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'Now I was a wife rather than a 24-hour carer'

PUBLISHED: 07:00 04 July 2019 | UPDATED: 11:52 04 July 2019

A proud moment for Trevor Allum, escorting his grand-daughter Abbie Allum at her school leavers' prom night in Hertfordshire two years years ago  Picture: Valerie Allum

A proud moment for Trevor Allum, escorting his grand-daughter Abbie Allum at her school leavers' prom night in Hertfordshire two years years ago Picture: Valerie Allum

Valerie Allum

A woman who ran the full gamut of emotions as her husband succumbed to a cruel disease talks to Tony Wenham about the special treatment her family received in his last hours.

Trevor Allum's beloved BMW 730i at a family fundraiser for Priscilla Bacon Hospice Picture: Valerie AllumTrevor Allum's beloved BMW 730i at a family fundraiser for Priscilla Bacon Hospice Picture: Valerie Allum

The shattering weeks and months of witnessing a loved one's steady deterioration towards death were now distilled into a final few hours.

"He'd wanted to die at home, but the point had come when it was just not possible because he was so ill," explained Valerie Allum, whose husband Trevor died last autumn aged 75.

Trevor, by now unconscious, was taken to Priscilla Bacon Lodge (PBL) in Norwich accompanied by Valerie, son Philip and daughter Sue Hepworth.

"When we got there, the relief was amazing," says Valerie.

Valerie Allum and daughter Sue Hepworth on the tombola at the recent Norfolk Classic Vehicle Club at the group’s annual show at Strumpshaw  Picture: Valerie AllumValerie Allum and daughter Sue Hepworth on the tombola at the recent Norfolk Classic Vehicle Club at the group’s annual show at Strumpshaw Picture: Valerie Allum

"The staff let us become a family again. They really took over. I felt I was now a wife rather than a 24-hour carer.

"We were able to stay with Trevor as long as we wanted - in fact, from 1pm to 7.50pm when he died. When it was over, we were asked simply if we wanted a cup of tea - and, yes, we really did.

"We stayed with him then for another hour, just talking to him together."

Now the voice checks for a moment as Valerie, speaking at her Horsford home, near Norwich, relives the emotions of those last months, the experience still very raw as her beloved husband succumbed to asbestosis.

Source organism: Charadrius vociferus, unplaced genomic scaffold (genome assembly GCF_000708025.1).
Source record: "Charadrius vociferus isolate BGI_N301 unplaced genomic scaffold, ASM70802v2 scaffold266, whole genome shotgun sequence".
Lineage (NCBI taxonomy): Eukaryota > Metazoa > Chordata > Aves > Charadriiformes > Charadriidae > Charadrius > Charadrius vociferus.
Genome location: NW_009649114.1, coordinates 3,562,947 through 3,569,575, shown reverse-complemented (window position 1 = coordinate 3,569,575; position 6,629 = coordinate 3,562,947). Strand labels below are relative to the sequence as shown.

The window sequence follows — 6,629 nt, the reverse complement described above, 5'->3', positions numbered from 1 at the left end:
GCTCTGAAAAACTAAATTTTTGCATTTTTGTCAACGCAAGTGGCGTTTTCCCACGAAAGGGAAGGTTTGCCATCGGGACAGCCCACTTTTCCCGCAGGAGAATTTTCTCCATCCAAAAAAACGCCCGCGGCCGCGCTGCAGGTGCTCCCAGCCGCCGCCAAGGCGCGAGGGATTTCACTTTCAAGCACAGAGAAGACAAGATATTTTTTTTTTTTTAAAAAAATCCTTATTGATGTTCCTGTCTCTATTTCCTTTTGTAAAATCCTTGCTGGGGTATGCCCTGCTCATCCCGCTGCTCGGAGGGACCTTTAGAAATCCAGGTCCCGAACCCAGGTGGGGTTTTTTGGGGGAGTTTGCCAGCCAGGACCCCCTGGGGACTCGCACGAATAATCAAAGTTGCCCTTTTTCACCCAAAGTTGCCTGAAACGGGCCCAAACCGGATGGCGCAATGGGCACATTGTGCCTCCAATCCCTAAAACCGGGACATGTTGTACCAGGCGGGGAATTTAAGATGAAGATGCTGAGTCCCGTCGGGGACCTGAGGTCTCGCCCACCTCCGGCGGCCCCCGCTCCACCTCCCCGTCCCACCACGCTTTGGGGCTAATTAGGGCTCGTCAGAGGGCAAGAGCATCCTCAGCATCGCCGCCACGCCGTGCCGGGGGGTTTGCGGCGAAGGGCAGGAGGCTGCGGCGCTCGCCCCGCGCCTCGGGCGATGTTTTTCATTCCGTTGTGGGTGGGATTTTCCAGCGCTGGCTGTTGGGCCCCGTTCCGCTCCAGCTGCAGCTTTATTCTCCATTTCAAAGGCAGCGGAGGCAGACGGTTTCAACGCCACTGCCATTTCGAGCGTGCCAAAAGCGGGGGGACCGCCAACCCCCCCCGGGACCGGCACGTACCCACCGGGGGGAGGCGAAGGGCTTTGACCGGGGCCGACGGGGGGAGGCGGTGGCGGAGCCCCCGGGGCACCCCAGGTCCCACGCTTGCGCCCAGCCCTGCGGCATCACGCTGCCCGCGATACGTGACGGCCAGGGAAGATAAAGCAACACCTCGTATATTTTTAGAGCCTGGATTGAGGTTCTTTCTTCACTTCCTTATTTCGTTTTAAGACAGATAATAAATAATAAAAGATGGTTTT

"He faced it with such tremendous bravery," she says.

"He'd had exceptional good health all his life, but he never complained.

"He deteriorated quite quickly, requiring palliative care, so we tried to maintain the quality of life if we couldn't have quantity.

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"Ultimately, you have to accept it.

"It is extremely hard, but life has to move on.

"My purpose in life is now to make something positive out of a negative and I'm devoting my time to fundraising for the Priscilla Bacon Hospice appeal."

The expanding and ageing Norfolk population is now outgrowing the 40-year-old lodge and a £12.5m appeal was launched this spring to build a new and bigger Priscilla Bacon Hospice on a different site outside Norwich.

Already more than £3m has been raised, but there is still a long way to go before work can start on the 24-bed unit which will serve all of Norfolk.

"The lodge is a serene place, nothing like a hospital," says Valerie.

"The staff are angels and their caring is beyond words. However, now we need a new facility."

A former engineer, Trevor's great hobby was classic cars - the couple's last outing together was at Cromer Carnival 2018 in their BMW 730i - and Valerie, a past secretary of the Norfolk Classic Vehicle Club, organised a tombola at the group's annual show at Strumpshaw last month raising £240 for the hospice appeal.

Add almost £500 collected at Trevor's funeral and more than £850 raised by daughter Sue after a North Sea dash on Boxing Day and the family's efforts take on a special significance.

More events are being planned for the future, including a possible parachute jump by Sue next year.

Meanwhile Valerie has advice for other people who find themselves in circumstances similar to her own during that terrible time last year: "You have to know that you will always have your memories and you will learn to cope and move forward.

"However hard it is - and will be - your love for each other never leaves you, and you find a strength you never realised you had."

- Email hugostevenson@priscillabaconhospice.org.uk or call the fundraising team on 0330 223 4274 if you can raise funds in support of the Priscilla Bacon Hospice appeal.

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